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Al-Sadr seldom appears in Sadr City. He normally resides in the southern Shi'ite holy city of Najaf, where U.S. forces battled the Mahdi Army in 2004. U.S. troops stage occasional raids in the sector against Mahdi Army operatives, which the Pentagon now considers a greater threat to security than al-Qaeda. But al-Maliki has consistently stopped American forces from waging an all-out assault on the Mahdi Army or its leadership out of fear of alienating his political base. "The Iraqi leadership has prevented us from targeting some leaders," says a senior military official. "Our understanding is that [such restraints] are now over." In a Jan. 17 meeting with reporters from five news organizations, including TIME, al-Maliki said the new security plan "will not spare anyone who breaks the law, regardless of any militias that he belongs to."
Still, Administration officials won't say whether they intend to take on the Mahdi Army immediately. Retired four-star Army General Jack Keane, who has been advising the White House, says the U.S. plans to focus first on stabilizing mixed Sunni-Shi'ite neighborhoods, which, in theory, would bolster confidence in both communities and give al-Maliki the political space to take on al-Sadr's militias on his own. "After a number of weeks, Maliki will get the leverage ... to persuade the Shi'a militia leaders to get off the offensive," Keane says.
The U.S. wants that effort to be led by Iraqi troops. But much of the Iraqi army in the capital is ill equipped and undisciplined, and many Iraqi army units hardly hide their sectarianism. That means the task of pacifying Sadr City may fall to U.S. troops. Under the Army's Military Operations on Urbanized Terrain (MOUT) doctrine, squads of troops would cordon off blocks of Baghdad and warily permeate them, shooting anyone who threatened them. Once a block had been sealed and secured, a protective force would remain there while troops moved on to the next one.
The fighting would be bloody. Michael O'Hanlon, a military expert at the Brookings Institution, estimates that the battle for Sadr City would be "Mogadishu times 10"--referring to the failed U.S. effort in the early 1990s to rescue Somalia from anarchy and famine that saw 43 Americans killed. But Ralph Peters, a retired Army intelligence officer and military scholar, says taking back Sadr City, while producing potentially substantial losses in the short run, is crucial if the U.S. hopes to curb al-Sadr's strength. "The best way to deal with Sadr City is to just do it--take everything you've got and clean it out," Peters says. "Dithering won't help."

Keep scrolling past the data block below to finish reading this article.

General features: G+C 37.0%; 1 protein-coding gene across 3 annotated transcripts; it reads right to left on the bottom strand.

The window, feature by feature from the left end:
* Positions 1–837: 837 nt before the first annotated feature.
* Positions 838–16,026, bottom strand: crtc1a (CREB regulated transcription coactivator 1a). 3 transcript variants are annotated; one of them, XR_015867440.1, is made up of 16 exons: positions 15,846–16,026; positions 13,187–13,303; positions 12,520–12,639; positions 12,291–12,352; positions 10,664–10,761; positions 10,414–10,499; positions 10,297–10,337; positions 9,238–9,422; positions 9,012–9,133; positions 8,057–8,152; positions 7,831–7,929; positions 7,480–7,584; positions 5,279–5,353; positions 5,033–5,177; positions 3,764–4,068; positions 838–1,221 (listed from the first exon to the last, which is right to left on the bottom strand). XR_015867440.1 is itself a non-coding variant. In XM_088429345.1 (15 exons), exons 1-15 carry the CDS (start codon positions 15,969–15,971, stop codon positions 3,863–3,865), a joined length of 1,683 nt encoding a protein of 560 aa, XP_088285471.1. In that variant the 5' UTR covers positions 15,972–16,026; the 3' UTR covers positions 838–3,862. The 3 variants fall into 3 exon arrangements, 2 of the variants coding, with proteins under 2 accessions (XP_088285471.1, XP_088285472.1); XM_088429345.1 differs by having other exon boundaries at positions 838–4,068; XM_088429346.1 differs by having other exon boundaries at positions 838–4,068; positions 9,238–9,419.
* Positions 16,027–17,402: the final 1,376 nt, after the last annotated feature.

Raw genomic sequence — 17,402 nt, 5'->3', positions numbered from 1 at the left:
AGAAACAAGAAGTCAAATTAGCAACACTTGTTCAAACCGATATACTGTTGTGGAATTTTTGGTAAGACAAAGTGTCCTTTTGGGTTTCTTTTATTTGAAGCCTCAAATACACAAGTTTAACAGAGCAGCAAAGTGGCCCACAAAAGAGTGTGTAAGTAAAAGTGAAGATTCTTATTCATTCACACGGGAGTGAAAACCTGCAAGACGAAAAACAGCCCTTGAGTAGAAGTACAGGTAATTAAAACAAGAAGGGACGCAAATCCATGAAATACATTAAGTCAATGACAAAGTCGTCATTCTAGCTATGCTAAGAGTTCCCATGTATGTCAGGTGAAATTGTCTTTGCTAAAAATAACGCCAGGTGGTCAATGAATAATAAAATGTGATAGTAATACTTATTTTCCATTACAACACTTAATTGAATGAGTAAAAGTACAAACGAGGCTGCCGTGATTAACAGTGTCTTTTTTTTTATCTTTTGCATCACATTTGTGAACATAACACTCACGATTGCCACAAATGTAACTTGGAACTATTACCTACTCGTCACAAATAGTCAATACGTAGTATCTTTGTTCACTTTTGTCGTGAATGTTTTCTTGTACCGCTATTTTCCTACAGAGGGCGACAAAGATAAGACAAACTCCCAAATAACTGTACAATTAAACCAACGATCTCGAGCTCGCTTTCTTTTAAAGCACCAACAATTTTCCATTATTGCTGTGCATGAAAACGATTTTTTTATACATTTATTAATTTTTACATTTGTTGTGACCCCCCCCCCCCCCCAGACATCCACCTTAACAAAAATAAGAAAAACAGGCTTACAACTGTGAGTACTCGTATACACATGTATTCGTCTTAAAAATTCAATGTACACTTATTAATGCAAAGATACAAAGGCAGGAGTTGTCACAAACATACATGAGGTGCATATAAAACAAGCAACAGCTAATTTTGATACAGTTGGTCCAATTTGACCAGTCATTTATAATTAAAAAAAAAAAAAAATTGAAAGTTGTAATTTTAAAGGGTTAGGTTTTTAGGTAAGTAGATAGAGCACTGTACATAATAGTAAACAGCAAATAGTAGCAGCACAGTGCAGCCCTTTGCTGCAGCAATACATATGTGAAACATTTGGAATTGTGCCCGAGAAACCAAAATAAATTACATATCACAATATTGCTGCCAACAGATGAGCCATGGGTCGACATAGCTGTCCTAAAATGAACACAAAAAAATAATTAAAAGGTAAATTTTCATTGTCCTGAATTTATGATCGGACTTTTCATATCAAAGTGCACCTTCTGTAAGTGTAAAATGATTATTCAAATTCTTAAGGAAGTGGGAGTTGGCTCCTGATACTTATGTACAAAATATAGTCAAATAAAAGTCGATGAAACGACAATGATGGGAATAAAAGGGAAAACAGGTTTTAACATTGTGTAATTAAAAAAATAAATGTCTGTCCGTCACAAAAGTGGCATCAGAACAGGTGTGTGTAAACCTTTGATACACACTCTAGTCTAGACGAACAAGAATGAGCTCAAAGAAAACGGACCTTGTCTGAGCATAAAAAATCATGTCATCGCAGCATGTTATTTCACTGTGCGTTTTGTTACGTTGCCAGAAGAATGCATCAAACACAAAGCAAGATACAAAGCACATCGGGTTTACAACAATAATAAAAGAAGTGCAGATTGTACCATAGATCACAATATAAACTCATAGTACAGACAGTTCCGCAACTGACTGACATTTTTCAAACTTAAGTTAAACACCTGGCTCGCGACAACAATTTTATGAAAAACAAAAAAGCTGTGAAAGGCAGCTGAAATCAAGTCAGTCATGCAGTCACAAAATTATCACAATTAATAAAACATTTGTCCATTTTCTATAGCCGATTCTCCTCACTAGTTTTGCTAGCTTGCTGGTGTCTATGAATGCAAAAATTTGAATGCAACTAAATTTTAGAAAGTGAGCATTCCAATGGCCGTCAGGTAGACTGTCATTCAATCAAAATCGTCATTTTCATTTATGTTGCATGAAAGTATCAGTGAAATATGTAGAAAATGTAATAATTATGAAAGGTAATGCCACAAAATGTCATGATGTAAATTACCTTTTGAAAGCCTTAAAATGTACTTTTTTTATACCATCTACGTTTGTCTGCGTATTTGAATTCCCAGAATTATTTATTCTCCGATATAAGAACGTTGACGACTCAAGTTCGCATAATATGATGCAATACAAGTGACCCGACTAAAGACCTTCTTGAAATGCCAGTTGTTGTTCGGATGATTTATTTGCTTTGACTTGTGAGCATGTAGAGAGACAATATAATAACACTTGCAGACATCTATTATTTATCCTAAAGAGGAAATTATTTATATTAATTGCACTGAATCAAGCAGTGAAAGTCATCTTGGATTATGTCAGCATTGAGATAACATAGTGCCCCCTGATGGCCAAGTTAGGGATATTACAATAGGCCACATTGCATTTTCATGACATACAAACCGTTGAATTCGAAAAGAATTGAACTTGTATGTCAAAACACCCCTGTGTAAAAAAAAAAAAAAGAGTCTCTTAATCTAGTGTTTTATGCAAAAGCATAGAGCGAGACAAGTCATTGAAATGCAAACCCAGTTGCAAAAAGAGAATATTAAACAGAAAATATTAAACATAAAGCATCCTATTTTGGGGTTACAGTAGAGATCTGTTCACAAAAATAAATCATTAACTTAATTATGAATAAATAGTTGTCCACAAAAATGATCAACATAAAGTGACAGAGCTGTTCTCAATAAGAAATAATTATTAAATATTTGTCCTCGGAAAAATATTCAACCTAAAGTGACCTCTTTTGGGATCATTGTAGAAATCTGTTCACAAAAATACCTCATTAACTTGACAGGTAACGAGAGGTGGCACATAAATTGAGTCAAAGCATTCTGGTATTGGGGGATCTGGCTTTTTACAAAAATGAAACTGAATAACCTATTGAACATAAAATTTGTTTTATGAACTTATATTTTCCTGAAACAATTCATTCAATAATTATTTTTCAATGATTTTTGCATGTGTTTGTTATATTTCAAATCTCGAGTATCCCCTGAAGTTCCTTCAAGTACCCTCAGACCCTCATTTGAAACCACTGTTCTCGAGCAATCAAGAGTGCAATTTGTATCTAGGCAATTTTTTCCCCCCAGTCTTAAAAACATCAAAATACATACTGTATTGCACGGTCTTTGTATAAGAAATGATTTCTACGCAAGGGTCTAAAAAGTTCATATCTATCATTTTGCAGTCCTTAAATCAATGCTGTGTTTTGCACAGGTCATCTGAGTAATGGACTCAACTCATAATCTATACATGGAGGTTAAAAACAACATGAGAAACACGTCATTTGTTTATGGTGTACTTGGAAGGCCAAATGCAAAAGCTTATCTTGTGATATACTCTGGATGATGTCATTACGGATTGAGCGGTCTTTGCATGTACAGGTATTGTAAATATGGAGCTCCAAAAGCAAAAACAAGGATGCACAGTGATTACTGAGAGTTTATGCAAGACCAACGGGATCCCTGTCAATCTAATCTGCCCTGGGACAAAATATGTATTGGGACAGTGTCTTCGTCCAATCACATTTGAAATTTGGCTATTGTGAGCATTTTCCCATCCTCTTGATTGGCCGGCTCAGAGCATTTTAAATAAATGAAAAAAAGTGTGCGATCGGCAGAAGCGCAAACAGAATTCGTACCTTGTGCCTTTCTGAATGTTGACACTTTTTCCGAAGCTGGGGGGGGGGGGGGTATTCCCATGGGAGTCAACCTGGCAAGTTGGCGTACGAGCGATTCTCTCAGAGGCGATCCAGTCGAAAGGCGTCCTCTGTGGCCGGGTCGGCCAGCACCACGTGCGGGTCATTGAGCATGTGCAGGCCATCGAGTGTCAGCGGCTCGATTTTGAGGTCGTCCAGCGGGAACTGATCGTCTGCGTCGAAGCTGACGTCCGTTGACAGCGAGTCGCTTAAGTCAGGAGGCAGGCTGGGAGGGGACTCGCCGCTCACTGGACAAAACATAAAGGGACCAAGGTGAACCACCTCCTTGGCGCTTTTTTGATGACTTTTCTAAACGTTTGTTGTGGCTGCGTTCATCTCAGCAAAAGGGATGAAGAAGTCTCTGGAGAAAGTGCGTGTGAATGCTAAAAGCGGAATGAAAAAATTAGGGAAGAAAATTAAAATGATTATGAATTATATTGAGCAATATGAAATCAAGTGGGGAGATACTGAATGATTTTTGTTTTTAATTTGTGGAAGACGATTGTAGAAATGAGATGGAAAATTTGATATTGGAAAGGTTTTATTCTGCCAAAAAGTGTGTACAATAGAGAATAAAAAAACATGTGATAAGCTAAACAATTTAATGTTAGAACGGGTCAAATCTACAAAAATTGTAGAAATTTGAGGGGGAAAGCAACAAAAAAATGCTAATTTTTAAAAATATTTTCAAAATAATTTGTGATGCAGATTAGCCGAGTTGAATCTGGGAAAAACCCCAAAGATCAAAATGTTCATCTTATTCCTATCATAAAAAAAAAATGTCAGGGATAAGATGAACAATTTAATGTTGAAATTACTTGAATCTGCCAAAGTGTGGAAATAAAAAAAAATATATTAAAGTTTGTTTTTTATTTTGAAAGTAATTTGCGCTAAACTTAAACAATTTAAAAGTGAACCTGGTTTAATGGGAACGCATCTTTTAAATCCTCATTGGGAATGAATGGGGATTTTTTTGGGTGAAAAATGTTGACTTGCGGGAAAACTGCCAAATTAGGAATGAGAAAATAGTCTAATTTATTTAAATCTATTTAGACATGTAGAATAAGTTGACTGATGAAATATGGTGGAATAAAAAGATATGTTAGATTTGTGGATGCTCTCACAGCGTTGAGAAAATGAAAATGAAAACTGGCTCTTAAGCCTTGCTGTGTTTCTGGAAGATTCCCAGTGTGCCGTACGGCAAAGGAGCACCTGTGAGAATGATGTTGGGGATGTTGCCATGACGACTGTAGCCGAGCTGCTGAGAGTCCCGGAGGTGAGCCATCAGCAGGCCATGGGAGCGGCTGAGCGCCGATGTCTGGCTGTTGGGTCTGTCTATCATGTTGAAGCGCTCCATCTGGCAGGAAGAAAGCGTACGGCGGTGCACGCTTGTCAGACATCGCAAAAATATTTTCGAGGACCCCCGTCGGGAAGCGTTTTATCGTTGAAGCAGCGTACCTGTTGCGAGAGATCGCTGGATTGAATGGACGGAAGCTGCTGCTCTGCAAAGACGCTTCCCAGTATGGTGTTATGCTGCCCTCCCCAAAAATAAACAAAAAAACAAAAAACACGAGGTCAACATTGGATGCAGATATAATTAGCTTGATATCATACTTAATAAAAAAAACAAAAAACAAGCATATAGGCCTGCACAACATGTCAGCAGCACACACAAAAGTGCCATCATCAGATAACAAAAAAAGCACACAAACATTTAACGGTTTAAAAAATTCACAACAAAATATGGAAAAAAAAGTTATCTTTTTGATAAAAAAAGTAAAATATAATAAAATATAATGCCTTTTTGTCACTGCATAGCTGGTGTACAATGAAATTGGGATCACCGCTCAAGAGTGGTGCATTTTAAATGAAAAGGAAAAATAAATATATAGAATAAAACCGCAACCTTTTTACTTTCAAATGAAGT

The worst-case scenario would be a dragged-out battle that produced high civilian casualties and ignited anti-U.S. anger among Shi'ite masses--just as the battle of Fallujah did among Sunnis in 2004. Sadr's forces could also melt away and bet that the U.S. will pull back again. It's not a bad gamble: Secretary of Defense Robert Gates says the surge isn't likely to last past August, in part because of waning public support for the war. On a just-completed trip to Baghdad, Indiana Senator Evan Bayh told al-Maliki that Americans won't tolerate seeing U.S. lives wasted. "I don't want your soldiers to die either," al-Maliki said. "Give us the weapons, and let us do what we need to do." For better or worse, he may eventually get his wish.